Water tests positive for deadly bacteria in Louisiana

Tiffany Wade , Reporter

A bacterium called Burkholderia Pseudomallei was discovered to have been released around November of last year and can now be found all throughout Southeast Asia and northern Australia. It is highly deadly and was found within the water and soil of the high-security lab at the Tulane National Primate Research Center, in Louisiana.

The first sign of the bacteria was when it was discovered that two macaques among 4,000 animals in a huge outdoor breeding area were sick. Macaques are monkey-like animals, which were used in this experiment and kept in indoor cages in a separate part of the facility itself. Originally, it was not a main concern, however one of the macaques became so ill that it had to be euthanized. The other macaques had to be euthanized later on.

“Animals get sick all the time, just like people do,” the primate center director, Andrew Lackner said.

Once it was confirmed that the macaques were infected with Burkholdeiria Pseudomallei, the strain was recovered from a rice farmer sick in Thailand in 1993, according to the Center for Disease Control. It was easy for rice farmers to receive the bacteria as it lived in contaminated soil and water and can enter through cut or sores on the skin.

All research was put on hold as it was considered a significant threat, until December of 2013 when the facility was claimed to have not been a threat and has had no previous issues regarding contamination.

TheHomeland Security Agency investigated the area and a day after a select agent received an illness similar to symptoms to that of melioidosis and was hospitalized. After taking blood tests, she was proven to have had Burkholderia Pseudomallei in her blood. She has since recovered.

Countries considered using the bacteria as a bioweapon because of how strains could come from the environment and be engineered to become resistant to antibiotics. In Thailand, the fatality rate is up to 50 percent, while in Australia it is up to 20 percent. About 176 cases were confirmed in Australia’s north Queensland during 2000-2009.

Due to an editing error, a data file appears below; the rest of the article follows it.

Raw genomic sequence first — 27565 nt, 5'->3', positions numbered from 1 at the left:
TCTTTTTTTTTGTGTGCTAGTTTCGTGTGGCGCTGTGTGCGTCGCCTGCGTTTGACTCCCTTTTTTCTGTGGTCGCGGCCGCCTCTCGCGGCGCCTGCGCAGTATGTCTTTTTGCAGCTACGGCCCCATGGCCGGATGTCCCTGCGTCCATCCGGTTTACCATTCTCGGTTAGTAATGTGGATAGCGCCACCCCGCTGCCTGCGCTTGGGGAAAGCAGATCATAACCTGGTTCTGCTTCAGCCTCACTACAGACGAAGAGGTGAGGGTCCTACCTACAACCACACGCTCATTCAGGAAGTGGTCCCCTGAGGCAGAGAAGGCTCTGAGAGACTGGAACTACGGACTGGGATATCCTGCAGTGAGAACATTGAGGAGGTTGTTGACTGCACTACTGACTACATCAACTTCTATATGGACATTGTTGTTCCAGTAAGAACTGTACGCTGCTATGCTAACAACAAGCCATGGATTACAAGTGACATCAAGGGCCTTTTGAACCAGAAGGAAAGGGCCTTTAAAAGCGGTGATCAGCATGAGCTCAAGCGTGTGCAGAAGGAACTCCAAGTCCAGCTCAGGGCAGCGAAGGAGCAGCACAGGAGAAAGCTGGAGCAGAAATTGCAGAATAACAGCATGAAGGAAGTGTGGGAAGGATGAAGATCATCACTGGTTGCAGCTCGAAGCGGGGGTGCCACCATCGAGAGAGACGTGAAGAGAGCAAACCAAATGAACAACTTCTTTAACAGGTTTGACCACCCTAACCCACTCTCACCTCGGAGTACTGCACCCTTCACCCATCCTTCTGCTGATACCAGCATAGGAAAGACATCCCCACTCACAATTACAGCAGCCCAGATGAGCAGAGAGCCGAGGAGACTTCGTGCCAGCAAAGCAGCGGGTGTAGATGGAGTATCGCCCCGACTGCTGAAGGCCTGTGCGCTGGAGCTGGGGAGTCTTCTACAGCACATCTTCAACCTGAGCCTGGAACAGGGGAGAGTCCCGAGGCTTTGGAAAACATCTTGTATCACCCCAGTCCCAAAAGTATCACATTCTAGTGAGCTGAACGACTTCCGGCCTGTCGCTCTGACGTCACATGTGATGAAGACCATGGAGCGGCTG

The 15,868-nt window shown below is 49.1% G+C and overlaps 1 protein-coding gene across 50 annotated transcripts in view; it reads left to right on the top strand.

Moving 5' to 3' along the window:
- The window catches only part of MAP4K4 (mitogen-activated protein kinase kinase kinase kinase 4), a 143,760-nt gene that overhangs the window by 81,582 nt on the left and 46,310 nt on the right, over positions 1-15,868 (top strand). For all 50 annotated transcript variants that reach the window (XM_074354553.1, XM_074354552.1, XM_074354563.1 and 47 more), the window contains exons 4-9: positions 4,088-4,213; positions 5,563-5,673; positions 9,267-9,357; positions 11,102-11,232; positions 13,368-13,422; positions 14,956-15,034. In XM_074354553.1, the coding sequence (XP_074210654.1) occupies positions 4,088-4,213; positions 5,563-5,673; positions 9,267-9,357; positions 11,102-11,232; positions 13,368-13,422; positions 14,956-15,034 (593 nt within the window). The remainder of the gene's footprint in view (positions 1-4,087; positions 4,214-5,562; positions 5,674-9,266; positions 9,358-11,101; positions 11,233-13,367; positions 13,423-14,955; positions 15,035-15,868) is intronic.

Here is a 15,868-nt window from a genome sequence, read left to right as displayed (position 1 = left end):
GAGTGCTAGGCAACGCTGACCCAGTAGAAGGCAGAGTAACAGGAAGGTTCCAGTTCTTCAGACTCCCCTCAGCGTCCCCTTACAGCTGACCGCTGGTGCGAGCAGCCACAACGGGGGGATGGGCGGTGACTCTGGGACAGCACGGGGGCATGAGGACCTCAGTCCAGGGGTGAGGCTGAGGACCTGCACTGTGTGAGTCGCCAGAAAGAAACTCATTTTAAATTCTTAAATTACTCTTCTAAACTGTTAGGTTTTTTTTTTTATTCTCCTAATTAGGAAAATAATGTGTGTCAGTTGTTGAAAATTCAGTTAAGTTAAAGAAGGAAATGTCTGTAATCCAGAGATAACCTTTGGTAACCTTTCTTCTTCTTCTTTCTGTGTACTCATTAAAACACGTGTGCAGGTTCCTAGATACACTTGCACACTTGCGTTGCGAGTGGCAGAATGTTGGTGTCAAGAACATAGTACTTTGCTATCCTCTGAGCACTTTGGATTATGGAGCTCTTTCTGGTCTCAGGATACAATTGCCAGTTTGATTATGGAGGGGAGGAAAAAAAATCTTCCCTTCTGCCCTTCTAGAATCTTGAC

The research was intended to develop a vaccine against the bacteria and was in a biosafety laboratory with safety equipment used to make sure the pathogen would not get out. The bacteria should have only been in the lab that was performing to research. It was being done in a contained lab under negative air pressure and any air that leaves the chamber passes through multiple filters before escaping the building. Contaminated gear also has no way to leave without being sterilized. All access to the lab is to be denied unless a proximity card is shown.

“Human error is always the first explanation you should consider for a laboratory accident. The easiest way to transfer something from one place where it’s supposed to be, to another where it isn’t supposed to be is by a worker moving from one place to the other,” Rutgers microbiologist and biosafety expert, Richard Ebright said.

The tests of 39 soil and 13 samples from the grounds have not shown any sign of the bacteria being within the ground. However it was not enough to test whether or not  the bacteria has infected the soil or water.

The cages are 100 by 200 feet and in order to detect the bacteria, over 100 samples would need to be taken. The officials said they lack the locations and the numbers of samples were overseen.

The EPA provided Tulane with options to decontaminate contaminated the soil. Thirteen samples were taken in wetlands, ditches and in the sewage, as well as air sampling even though the bacteria is not transmitted through the air. The macaques were sampled but the bacteria was not detected from those samples.

As of now, Tulane will not remove soil or fumigate the area, however they are focused on the testing of the animals as nothing else has proven to be covered in the bacteria.